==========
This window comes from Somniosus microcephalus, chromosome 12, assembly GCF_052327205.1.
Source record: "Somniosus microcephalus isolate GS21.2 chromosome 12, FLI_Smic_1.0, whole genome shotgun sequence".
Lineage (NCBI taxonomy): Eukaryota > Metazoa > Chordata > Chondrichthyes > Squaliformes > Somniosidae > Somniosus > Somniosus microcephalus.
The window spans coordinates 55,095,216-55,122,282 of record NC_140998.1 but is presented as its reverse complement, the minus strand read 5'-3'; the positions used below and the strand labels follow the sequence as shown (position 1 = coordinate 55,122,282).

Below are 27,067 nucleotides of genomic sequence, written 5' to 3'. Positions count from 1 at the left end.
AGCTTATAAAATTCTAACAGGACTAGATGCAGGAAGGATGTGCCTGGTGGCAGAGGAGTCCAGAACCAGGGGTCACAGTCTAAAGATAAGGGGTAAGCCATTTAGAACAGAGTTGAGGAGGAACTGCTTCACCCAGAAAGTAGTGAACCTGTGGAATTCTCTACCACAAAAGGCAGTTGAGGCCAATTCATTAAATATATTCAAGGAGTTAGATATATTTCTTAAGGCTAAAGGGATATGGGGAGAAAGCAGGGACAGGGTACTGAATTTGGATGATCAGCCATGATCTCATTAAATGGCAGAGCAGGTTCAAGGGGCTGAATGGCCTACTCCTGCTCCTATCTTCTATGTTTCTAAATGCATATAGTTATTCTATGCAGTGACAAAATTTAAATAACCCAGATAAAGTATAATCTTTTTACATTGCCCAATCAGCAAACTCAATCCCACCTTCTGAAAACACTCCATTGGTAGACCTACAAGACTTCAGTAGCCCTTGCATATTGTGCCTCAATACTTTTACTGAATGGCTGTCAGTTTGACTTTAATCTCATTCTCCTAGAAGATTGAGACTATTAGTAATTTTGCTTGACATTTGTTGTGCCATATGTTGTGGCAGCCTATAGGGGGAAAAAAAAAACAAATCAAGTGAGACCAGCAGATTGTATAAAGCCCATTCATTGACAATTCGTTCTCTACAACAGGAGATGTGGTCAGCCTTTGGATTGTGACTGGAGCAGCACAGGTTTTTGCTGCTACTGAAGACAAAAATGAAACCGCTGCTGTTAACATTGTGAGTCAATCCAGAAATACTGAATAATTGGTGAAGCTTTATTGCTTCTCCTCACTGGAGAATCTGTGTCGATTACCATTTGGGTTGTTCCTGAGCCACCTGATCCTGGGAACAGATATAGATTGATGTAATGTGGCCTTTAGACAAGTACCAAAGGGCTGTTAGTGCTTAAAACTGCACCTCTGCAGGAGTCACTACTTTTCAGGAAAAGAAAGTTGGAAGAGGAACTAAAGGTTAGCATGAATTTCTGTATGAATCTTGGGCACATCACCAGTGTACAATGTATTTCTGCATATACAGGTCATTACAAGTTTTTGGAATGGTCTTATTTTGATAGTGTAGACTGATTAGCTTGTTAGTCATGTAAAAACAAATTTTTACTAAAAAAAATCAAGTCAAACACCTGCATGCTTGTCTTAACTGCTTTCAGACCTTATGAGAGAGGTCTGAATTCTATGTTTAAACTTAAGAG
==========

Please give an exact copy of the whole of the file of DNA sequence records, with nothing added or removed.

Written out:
This window comes from Somniosus microcephalus, chromosome 12, assembly GCF_052327205.1.
Source record: "Somniosus microcephalus isolate GS21.2 chromosome 12, FLI_Smic_1.0, whole genome shotgun sequence".
Lineage (NCBI taxonomy): Eukaryota > Metazoa > Chordata > Chondrichthyes > Squaliformes > Somniosidae > Somniosus > Somniosus microcephalus.
The window spans coordinates 55,095,216-55,122,282 of record NC_140998.1 but is presented as its reverse complement, the minus strand read 5'-3'; the positions used below and the strand labels follow the sequence as shown (position 1 = coordinate 55,122,282).

Below are 27,067 nucleotides of genomic sequence, written 5' to 3'. Positions count from 1 at the left end.
AGCTTATAAAATTCTAACAGGACTAGATGCAGGAAGGATGTGCCTGGTGGCAGAGGAGTCCAGAACCAGGGGTCACAGTCTAAAGATAAGGGGTAAGCCATTTAGAACAGAGTTGAGGAGGAACTGCTTCACCCAGAAAGTAGTGAACCTGTGGAATTCTCTACCACAAAAGGCAGTTGAGGCCAATTCATTAAATATATTCAAGGAGTTAGATATATTTCTTAAGGCTAAAGGGATATGGGGAGAAAGCAGGGACAGGGTACTGAATTTGGATGATCAGCCATGATCTCATTAAATGGCAGAGCAGGTTCAAGGGGCTGAATGGCCTACTCCTGCTCCTATCTTCTATGTTTCTAAATGCATATAGTTATTCTATGCAGTGACAAAATTTAAATAACCCAGATAAAGTATAATCTTTTTACATTGCCCAATCAGCAAACTCAATCCCACCTTCTGAAAACACTCCATTGGTAGACCTACAAGACTTCAGTAGCCCTTGCATATTGTGCCTCAATACTTTTACTGAATGGCTGTCAGTTTGACTTTAATCTCATTCTCCTAGAAGATTGAGACTATTAGTAATTTTGCTTGACATTTGTTGTGCCATATGTTGTGGCAGCCTATAGGGGGAAAAAAAAAACAAATCAAGTGAGACCAGCAGATTGTATAAAGCCCATTCATTGACAATTCGTTCTCTACAACAGGAGATGTGGTCAGCCTTTGGATTGTGACTGGAGCAGCACAGGTTTTTGCTGCTACTGAAGACAAAAATGAAACCGCTGCTGTTAACATTGTGAGTCAATCCAGAAATACTGAATAATTGGTGAAGCTTTATTGCTTCTCCTCACTGGAGAATCTGTGTCGATTACCATTTGGGTTGTTCCTGAGCCACCTGATCCTGGGAACAGATATAGATTGATGTAATGTGGCCTTTAGACAAGTACCAAAGGGCTGTTAGTGCTTAAAACTGCACCTCTGCAGGAGTCACTACTTTTCAGGAAAAGAAAGTTGGAAGAGGAACTAAAGGTTAGCATGAATTTCTGTATGAATCTTGGGCACATCACCAGTGTACAATGTATTTCTGCATATACAGGTCATTACAAGTTTTTGGAATGGTCTTATTTTGATAGTGTAGACTGATTAGCTTGTTAGTCATGTAAAAACAAATTTTTACTAAAAAAAATCAAGTCAAACACCTGCATGCTTGTCTTAACTGCTTTCAGACCTTATGAGAGAGGTCTGAATTCTATGTTTAAACTTAAGAG